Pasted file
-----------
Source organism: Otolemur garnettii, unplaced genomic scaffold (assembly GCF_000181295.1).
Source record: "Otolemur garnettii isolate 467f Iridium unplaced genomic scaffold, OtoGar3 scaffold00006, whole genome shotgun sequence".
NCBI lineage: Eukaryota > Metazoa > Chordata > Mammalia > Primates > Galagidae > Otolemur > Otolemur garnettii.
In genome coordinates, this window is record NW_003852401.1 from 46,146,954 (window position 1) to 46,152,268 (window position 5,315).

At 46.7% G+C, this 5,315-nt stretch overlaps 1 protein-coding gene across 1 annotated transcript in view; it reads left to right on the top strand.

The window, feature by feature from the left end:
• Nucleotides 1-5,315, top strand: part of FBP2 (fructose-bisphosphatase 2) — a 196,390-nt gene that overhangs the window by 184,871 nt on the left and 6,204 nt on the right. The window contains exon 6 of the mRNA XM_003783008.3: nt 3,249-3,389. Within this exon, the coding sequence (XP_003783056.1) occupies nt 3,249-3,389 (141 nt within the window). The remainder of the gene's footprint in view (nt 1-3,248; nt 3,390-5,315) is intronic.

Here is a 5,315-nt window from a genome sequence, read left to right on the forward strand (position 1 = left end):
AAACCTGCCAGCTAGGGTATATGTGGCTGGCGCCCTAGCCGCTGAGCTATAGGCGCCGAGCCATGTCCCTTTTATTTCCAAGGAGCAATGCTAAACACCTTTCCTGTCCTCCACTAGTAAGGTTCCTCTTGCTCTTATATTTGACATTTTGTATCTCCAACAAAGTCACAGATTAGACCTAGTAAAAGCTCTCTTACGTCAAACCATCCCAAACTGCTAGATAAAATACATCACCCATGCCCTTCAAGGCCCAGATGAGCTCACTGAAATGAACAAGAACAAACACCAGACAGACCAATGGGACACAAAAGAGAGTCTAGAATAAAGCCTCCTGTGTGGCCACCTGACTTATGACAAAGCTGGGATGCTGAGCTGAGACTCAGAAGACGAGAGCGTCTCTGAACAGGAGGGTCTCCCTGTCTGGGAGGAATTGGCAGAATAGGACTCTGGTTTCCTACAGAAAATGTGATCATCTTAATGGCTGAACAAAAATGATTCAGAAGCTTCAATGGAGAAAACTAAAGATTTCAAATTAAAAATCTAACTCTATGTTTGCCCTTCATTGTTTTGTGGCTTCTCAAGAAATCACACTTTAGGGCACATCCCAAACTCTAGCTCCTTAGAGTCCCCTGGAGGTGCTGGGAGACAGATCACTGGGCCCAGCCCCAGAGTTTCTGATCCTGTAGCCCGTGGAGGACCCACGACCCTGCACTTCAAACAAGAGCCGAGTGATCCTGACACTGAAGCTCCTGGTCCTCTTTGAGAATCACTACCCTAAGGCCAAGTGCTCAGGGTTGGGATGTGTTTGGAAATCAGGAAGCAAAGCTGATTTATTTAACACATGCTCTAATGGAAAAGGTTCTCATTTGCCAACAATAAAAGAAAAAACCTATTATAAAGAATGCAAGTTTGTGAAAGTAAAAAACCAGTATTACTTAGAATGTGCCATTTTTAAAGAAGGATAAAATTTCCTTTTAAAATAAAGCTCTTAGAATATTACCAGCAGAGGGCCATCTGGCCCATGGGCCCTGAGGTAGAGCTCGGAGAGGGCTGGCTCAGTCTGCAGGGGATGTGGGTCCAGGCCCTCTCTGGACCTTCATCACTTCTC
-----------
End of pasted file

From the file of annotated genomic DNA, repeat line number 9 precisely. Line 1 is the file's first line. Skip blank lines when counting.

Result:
AAACCTGCCAGCTAGGGTATATGTGGCTGGCGCCCTAGCCGCTGAGCTATAGGCGCCGAGCCATGTCCCTTTTATTTCCAAGGAGCAATGCTAAACACCTTTCCTGTCCTCCACTAGTAAGGTTCCTCTTGCTCTTATATTTGACATTTTGTATCTCCAACAAAGTCACAGATTAGACCTAGTAAAAGCTCTCTTACGTCAAACCATCCCAAACTGCTAGATAAAATACATCACCCATGCCCTTCAAGGCCCAGATGAGCTCACTGAAATGAACAAGAACAAACACCAGACAGACCAATGGGACACAAAAGAGAGTCTAGAATAAAGCCTCCTGTGTGGCCACCTGACTTATGACAAAGCTGGGATGCTGAGCTGAGACTCAGAAGACGAGAGCGTCTCTGAACAGGAGGGTCTCCCTGTCTGGGAGGAATTGGCAGAATAGGACTCTGGTTTCCTACAGAAAATGTGATCATCTTAATGGCTGAACAAAAATGATTCAGAAGCTTCAATGGAGAAAACTAAAGATTTCAAATTAAAAATCTAACTCTATGTTTGCCCTTCATTGTTTTGTGGCTTCTCAAGAAATCACACTTTAGGGCACATCCCAAACTCTAGCTCCTTAGAGTCCCCTGGAGGTGCTGGGAGACAGATCACTGGGCCCAGCCCCAGAGTTTCTGATCCTGTAGCCCGTGGAGGACCCACGACCCTGCACTTCAAACAAGAGCCGAGTGATCCTGACACTGAAGCTCCTGGTCCTCTTTGAGAATCACTACCCTAAGGCCAAGTGCTCAGGGTTGGGATGTGTTTGGAAATCAGGAAGCAAAGCTGATTTATTTAACACATGCTCTAATGGAAAAGGTTCTCATTTGCCAACAATAAAAGAAAAAACCTATTATAAAGAATGCAAGTTTGTGAAAGTAAAAAACCAGTATTACTTAGAATGTGCCATTTTTAAAGAAGGATAAAATTTCCTTTTAAAATAAAGCTCTTAGAATATTACCAGCAGAGGGCCATCTGGCCCATGGGCCCTGAGGTAGAGCTCGGAGAGGGCTGGCTCAGTCTGCAGGGGATGTGGGTCCAGGCCCTCTCTGGACCTTCATCACTTCTC